Fossil Fools: Is it Too Late?
With the world on the brink of change, we can only hope that this current sense of urgency is enough to reverse generations of damage.
For 250 years now, our economy has mostly been about one thing: figuring out more ways to burn fossil fuel. That’s what we do; that’s who we are. If an alien landed in the United States, they’d doubtless send word back to headquarters that they’d discovered a race of flesh-colored devices for combusting coal and gas and oil.
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The year 2009 is such an interesting moment because after 20 years of thinking and talking and worrying about global warming, the world is finally edging closer to actually doing something about it. In December, the world’s leaders meet in Copenhagen to negotiate a new climate treaty. Since “doing something” about the climate can only be defined as weaning ourselves off that coal, gas, and oil, any effective treaty will in essence reboot civilization. If all goes well, 2009 will be the watershed year—the year the planet begins to turn its back on one way of doing business and starts to finally embrace a new way.
Does this sound like overstatement? It almost certainly is, at least in the sense that we won’t notice huge shifts immediately. The built infrastructure can’t change overnight, but if the political system manages to actually stick a real price on carbon, then our sense of the future will alter. Anyone building a new house or factory will suddenly have to imagine a world very different from the past or present: a future where the design will need to make sense for the world 40 years hence. The force of economic gravity will shift. What used to sink will suddenly float. Even our sense of identity will shift. Look at what happened in 2008 when the price of gasoline briefly skyrocketed. All of a sudden, millions of Americans discovered that they weren’t forest rangers after all, and maybe didn’t need 18 inches of clearance and a winch in order to get the groceries.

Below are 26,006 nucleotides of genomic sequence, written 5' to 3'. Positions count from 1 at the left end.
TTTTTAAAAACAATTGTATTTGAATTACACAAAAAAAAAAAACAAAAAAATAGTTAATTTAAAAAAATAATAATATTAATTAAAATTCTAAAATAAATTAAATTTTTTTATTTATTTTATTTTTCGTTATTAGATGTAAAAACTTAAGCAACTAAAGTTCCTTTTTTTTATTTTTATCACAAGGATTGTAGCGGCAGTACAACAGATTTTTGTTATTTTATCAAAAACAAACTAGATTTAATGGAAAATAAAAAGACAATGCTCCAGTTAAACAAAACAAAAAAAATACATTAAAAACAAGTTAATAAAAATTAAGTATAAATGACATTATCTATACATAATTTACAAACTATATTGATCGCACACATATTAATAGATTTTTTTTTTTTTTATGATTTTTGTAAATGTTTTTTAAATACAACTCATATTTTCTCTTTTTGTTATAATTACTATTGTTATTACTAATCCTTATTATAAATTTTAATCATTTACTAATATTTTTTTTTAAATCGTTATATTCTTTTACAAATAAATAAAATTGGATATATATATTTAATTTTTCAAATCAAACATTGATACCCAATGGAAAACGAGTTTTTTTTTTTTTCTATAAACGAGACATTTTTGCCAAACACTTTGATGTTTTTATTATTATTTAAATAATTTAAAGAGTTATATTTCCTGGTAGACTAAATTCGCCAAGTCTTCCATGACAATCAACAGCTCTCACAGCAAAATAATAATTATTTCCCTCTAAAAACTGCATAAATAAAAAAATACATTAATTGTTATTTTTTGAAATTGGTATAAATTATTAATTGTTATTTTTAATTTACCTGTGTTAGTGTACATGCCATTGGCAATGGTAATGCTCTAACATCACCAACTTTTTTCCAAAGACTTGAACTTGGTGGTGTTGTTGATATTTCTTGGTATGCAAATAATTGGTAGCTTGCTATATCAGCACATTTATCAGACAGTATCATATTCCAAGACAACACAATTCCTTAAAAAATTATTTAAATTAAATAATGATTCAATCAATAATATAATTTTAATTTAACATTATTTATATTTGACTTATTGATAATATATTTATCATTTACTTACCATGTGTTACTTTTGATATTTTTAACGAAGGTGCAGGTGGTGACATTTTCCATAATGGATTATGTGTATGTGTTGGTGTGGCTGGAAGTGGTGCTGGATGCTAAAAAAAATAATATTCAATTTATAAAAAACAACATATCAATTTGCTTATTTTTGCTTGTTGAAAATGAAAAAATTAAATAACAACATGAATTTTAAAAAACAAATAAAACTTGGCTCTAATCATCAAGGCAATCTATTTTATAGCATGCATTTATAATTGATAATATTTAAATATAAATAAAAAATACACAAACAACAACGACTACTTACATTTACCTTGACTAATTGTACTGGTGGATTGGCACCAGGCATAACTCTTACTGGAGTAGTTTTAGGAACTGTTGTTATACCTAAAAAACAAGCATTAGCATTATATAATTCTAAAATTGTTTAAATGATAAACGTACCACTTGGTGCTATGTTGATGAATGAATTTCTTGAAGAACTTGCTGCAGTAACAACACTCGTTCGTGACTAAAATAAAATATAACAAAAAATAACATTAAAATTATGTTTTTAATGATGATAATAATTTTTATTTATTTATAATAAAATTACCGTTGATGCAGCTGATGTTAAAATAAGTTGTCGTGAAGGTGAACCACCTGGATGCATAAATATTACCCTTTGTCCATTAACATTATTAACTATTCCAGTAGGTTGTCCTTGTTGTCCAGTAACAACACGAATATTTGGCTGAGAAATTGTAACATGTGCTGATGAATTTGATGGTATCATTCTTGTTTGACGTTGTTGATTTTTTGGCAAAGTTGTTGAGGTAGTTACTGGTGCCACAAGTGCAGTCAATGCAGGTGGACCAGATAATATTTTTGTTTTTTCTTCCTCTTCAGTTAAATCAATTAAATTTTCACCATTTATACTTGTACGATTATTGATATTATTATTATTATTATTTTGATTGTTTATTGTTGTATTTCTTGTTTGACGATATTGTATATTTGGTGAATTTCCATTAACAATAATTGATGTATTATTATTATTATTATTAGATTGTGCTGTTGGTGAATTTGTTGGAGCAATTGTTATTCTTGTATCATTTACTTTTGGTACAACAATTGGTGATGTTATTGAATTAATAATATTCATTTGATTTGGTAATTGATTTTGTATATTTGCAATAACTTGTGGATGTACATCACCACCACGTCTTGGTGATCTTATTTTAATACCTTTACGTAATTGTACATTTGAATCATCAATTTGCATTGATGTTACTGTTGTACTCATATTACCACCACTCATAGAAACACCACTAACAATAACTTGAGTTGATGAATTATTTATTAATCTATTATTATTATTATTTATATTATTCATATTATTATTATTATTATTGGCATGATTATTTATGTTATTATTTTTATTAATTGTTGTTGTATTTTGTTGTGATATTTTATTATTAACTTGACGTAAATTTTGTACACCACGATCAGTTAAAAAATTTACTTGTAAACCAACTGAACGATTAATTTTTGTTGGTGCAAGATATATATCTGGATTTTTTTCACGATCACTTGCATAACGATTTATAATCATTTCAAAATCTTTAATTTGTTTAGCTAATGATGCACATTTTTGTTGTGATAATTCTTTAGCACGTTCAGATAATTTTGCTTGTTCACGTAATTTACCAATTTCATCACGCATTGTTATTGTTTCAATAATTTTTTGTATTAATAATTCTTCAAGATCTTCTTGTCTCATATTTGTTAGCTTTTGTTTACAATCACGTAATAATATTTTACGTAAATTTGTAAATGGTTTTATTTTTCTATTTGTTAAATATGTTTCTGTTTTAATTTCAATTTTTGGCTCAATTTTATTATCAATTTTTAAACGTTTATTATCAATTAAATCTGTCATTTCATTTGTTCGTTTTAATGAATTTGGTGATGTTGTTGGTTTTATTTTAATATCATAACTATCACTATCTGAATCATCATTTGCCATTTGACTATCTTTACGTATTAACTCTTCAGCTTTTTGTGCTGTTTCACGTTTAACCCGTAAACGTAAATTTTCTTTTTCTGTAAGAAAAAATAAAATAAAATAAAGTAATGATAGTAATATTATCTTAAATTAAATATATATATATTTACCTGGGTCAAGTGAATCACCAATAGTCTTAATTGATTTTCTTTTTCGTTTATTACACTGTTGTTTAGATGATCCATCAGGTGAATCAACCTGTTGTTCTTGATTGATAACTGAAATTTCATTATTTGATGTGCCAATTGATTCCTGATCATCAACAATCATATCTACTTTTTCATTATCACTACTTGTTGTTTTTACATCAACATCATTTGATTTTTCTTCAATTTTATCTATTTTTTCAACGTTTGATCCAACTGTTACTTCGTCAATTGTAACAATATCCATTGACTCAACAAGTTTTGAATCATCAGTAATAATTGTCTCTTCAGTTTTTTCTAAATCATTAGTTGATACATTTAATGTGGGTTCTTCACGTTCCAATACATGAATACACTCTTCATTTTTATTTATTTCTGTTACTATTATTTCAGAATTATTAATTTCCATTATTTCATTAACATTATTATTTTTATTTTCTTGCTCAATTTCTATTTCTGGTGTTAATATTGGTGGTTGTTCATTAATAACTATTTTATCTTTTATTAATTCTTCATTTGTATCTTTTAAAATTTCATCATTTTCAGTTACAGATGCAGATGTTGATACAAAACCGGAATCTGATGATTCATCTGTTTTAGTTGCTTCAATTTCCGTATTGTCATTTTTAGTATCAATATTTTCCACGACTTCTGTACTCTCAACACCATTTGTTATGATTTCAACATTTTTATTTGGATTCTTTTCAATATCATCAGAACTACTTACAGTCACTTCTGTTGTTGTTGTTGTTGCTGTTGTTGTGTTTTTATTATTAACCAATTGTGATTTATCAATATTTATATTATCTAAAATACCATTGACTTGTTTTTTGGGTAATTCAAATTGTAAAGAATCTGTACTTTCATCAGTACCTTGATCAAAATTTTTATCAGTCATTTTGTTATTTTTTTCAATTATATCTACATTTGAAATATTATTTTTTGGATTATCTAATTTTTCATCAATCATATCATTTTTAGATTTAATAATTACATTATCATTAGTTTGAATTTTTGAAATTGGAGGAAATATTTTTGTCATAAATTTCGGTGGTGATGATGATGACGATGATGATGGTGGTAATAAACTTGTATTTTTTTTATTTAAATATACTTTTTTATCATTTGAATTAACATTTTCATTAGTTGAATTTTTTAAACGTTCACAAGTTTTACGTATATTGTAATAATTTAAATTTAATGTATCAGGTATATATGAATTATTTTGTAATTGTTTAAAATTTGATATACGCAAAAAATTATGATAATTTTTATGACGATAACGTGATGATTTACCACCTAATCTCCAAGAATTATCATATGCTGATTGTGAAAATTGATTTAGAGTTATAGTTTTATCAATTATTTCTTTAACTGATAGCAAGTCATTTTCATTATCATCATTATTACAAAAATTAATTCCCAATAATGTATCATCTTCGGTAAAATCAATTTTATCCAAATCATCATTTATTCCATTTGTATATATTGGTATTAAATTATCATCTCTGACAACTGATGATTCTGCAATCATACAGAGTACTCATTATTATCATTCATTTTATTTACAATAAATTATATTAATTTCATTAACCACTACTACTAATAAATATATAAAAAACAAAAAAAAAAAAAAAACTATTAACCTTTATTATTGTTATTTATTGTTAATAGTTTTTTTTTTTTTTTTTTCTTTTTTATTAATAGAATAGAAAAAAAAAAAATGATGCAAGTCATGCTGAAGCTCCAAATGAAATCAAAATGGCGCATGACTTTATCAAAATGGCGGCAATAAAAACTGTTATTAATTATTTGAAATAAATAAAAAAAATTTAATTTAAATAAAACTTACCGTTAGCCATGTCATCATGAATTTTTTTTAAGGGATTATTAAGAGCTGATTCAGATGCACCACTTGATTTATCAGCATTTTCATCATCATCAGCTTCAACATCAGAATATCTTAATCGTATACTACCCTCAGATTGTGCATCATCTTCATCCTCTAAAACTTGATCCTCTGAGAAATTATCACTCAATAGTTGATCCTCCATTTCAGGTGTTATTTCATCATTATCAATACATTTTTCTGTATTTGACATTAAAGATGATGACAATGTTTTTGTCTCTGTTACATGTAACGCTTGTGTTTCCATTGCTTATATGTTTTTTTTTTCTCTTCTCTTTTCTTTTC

Which is why it’s fine to be optimistic—but only cautiously. Because just as human assumptions are finally starting to change, so are basic physical conditions. We used to think that climate change was going to take a while. Twenty years ago, when I wrote the first book on the issue, we thought it would be mid-century before we really saw big shifts. We underestimated how finely balanced the planet is, an illusion that finally had to crumble in the summer of 2007 when Arctic ice suddenly melted, decades ahead of schedule. Since then, we’ve seen the rapid spread of drought across Australia and the Southwest, the sudden destruction of western Canada’s pine forests, the acidification of the oceans and worse. We’ve learned that climate change is not a future problem, not something for our kids to solve. It’s a current crisis, one that our parents should have foreseen.
In essence, we’re running a race. Will we change fast enough? Can we shift our economies as quickly as science demands? Everyone can see where we’ll need to be in 100 years—a world of solar and wind power. The question is, will it take that long? If it does, global warming wins. Instead of a clean energy future, we have a future filled with disaster and tragedy.
Humans too often imagine that they’re living in historic times, that their moment is special. Ours actually is—which means we better rise to the occasion.
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